Four people died and 102 were injured when the King's Cross to Leeds train came off the tracks at 115mph on October 17, 2000.
The prosecution alleged the derailment occurred because of a cavalier approach to safety.
The defence argued it was unfair to make the five rail executives scapegoats.
They worked in an under-funded industry which had been neglected by governments for more than 40 years, Jonathan Goldberg QC, defending one of the men, told the court.
The five men had originally faced manslaughter charges - together with the engineering giant Balfour Beatty, the company responsible for track maintenance.
But these were thrown out by the judge, Mr Justice Mackay half way through the trial after legal submissions from the defence.
The decision again highlighted the difficulty of securing convictions of companies for corporate manslaughter under the current legislation.
Long-awaited reform of the law is proposed by the Government but is still at draft stages.
After the company was cleared of corporate manslaughter, Balfour Beatty admitted it had breached safety standards.
But it did not accept all that was alleged against it.
The trial of the five "human" defendants together with Network Rail continued - with all denying any breach of safety laws.
The individual defendants charged were Balfour Beatty Rail Maintenance Limited's regional director Anthony Walker, 48, Nicholas Jeffries, 50, civil engineer for the same firm, Railtrack North Eastern managers Alistair Cook, 52, and Sean Fugill, 52, and Railtrack LNE track engineer Keith Lea, 55.
The men shook hands with each other and their counsel after they were cleared today at the end of a seven month trial.
Network Rail and Balfour Beatty will be be sentenced on October 3 for the health and safety offences.
The jury of 10 men and one woman had spent 15 hours over four days considering their verdicts.
They had heard the prosecution allege a catalogue of safety lapses in the run-up to the fatal derailment.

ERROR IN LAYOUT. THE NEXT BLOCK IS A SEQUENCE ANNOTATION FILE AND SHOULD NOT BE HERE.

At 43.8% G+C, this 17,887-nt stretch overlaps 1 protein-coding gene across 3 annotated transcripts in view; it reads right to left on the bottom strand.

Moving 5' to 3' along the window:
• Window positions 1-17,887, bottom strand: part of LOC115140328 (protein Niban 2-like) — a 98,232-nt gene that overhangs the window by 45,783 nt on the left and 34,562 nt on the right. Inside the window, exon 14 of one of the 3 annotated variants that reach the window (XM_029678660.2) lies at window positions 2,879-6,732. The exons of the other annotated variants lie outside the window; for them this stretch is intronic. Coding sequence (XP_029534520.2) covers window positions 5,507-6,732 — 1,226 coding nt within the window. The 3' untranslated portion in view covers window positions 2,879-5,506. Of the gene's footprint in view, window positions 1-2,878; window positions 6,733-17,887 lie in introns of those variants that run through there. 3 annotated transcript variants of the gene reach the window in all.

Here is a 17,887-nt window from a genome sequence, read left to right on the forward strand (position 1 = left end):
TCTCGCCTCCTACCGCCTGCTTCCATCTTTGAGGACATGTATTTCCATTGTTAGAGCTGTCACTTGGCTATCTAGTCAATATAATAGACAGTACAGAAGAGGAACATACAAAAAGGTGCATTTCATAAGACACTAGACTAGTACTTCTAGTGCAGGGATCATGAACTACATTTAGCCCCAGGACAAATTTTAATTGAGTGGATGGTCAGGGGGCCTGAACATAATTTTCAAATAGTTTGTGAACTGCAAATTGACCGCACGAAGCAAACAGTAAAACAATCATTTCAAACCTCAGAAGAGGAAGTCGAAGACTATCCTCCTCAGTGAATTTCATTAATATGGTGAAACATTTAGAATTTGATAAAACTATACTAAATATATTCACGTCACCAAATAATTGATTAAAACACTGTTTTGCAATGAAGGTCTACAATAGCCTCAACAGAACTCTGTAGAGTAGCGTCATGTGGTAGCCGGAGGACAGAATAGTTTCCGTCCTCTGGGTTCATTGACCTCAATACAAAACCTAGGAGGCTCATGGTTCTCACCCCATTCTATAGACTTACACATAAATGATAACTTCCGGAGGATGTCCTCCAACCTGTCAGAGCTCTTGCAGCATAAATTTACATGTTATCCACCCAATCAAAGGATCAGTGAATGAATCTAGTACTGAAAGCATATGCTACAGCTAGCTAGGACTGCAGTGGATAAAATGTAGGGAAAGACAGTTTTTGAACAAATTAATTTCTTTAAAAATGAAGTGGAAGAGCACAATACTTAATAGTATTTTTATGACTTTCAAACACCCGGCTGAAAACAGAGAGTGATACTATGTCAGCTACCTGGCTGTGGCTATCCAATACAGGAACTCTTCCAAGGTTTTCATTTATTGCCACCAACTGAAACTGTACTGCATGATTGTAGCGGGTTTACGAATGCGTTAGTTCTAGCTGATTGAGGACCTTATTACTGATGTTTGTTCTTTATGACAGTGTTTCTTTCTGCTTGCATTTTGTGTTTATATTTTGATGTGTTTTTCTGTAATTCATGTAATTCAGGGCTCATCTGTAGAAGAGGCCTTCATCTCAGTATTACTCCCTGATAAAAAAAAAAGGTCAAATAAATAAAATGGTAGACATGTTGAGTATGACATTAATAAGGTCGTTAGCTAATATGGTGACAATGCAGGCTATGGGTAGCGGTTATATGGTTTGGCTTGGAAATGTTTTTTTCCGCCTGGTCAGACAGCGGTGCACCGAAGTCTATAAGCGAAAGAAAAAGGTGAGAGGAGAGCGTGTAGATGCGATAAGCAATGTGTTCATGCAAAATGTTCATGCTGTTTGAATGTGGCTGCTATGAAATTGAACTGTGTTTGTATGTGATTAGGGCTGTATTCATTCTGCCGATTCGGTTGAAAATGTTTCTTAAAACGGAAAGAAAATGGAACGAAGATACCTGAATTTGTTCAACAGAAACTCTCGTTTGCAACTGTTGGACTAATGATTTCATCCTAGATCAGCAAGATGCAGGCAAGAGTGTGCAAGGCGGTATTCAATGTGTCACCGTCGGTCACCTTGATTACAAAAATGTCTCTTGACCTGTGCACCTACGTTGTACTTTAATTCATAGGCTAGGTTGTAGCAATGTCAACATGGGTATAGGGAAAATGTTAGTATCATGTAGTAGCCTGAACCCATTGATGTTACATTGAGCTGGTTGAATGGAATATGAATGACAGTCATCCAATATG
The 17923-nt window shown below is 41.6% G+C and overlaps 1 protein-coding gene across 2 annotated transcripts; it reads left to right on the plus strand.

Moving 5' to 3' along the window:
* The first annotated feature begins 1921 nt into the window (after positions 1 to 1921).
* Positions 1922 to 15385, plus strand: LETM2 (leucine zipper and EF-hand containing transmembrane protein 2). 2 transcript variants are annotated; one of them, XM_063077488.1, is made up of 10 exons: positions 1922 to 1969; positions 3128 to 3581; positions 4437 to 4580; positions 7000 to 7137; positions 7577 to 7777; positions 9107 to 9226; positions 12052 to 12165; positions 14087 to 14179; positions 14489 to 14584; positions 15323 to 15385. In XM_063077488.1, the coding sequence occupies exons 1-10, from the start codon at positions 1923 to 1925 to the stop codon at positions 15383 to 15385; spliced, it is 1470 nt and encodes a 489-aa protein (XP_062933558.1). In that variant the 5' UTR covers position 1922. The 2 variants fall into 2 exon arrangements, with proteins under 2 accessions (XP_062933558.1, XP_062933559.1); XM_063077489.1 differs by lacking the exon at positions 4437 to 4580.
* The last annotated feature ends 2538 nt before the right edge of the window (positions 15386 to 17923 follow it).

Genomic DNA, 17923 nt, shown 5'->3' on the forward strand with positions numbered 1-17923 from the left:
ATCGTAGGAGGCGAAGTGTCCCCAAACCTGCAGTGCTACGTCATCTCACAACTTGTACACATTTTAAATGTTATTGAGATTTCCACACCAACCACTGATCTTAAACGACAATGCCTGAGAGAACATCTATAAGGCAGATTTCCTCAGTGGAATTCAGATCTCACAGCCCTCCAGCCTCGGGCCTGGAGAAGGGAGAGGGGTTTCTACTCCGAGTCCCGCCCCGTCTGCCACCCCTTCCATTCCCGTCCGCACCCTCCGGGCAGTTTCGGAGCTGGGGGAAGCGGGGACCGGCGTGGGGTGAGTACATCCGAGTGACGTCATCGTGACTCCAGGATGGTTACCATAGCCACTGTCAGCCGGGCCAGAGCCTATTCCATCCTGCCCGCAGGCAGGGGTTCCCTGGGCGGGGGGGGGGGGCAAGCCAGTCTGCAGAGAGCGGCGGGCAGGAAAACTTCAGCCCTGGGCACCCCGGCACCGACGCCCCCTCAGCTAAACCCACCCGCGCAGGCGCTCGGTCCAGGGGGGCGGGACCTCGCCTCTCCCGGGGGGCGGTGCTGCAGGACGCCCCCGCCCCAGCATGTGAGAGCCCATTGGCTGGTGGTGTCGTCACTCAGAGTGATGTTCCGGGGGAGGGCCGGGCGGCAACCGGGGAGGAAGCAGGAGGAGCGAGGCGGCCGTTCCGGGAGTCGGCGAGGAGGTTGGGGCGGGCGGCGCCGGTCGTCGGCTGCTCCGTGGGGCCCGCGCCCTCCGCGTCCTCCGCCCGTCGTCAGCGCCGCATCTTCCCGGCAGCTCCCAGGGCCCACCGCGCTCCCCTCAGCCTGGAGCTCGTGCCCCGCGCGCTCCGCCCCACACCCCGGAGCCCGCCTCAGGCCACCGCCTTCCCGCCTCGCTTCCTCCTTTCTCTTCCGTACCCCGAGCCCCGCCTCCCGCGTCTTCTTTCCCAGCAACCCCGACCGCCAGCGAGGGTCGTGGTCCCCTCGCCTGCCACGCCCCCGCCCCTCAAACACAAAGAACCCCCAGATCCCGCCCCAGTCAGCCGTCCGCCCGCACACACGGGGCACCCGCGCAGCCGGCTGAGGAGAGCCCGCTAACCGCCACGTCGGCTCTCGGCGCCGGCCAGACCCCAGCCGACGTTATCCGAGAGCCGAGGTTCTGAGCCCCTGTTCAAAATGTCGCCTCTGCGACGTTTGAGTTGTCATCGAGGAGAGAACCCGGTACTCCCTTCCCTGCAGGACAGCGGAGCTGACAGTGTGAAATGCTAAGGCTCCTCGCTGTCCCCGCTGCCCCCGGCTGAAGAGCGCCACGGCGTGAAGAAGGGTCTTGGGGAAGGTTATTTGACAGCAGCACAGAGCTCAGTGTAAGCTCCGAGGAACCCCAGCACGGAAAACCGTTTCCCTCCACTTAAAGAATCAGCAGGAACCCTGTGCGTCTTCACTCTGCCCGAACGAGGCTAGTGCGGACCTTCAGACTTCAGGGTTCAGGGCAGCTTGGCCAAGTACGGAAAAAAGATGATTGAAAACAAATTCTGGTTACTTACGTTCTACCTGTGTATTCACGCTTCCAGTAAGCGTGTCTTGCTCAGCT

* A faulty rail at the crash site which was identified 21 months before the crash but left unrepaired - although a replacement rail had been delivered and left alongside it for six months.
* Speed restrictions were not imposed in the area of that faulty rail.
* A backlog of essential work had been allowed to accumulate which could have closed down King's Cross station if the rule book had been followed.
* The clock which counted the time for carrying out all of the out-of-date repairs was turned back to zero on the backlog of 200 defects in the first 43 miles of the track from King's Cross.
Prosecutor Richard Lissack said that "this cavalier approach to the safety of those in trains" was finally realised on October 17, 2000.
But their lawyers argued they were not to blame.
Mr Goldberg, defending Jeffries, told the jury: "They were all honourable men doing their duty.
"These five men worked in an under-funded, under-invested railway industry, which had been neglected by governments of all parties for over 40 years and which had recently undergone a botched and unworkable privatisation," maintained Mr Goldberg.
"They inherited this awful system and they tried to make it work for the benefit of the travelling public but they did not invent it.
"It is a sad reflection on political correctness and the blame culture of modern- day Britain that five men at modest job levels are blamed for Hatfield whilst the concerned and grieving relatives and the Press and public are fed the line that the buck stops with them."
Railtrack had denied breaching its health and safety duty.
Nigel Sweeney QC, representing the company, said it had warned contractors Balfour Beatty that checks on problem lines should be stepped up before the crash.
He said that Railtrack had no obligations to double-scrutinise in detail the maintenance carried out by an independent contractor.
The company had taken reasonable steps to manage the problems it faced, he argued.
The Hatfield crash victims were Steve Arthur, 46, from Pease Pottage, West Sussex; Peter Monkhouse, 50, of Headingley, Leeds; Leslie Gray, 43, of Tuxford, Nottingham; and Robert James Alcorn, 37, of Auckland, New Zealand.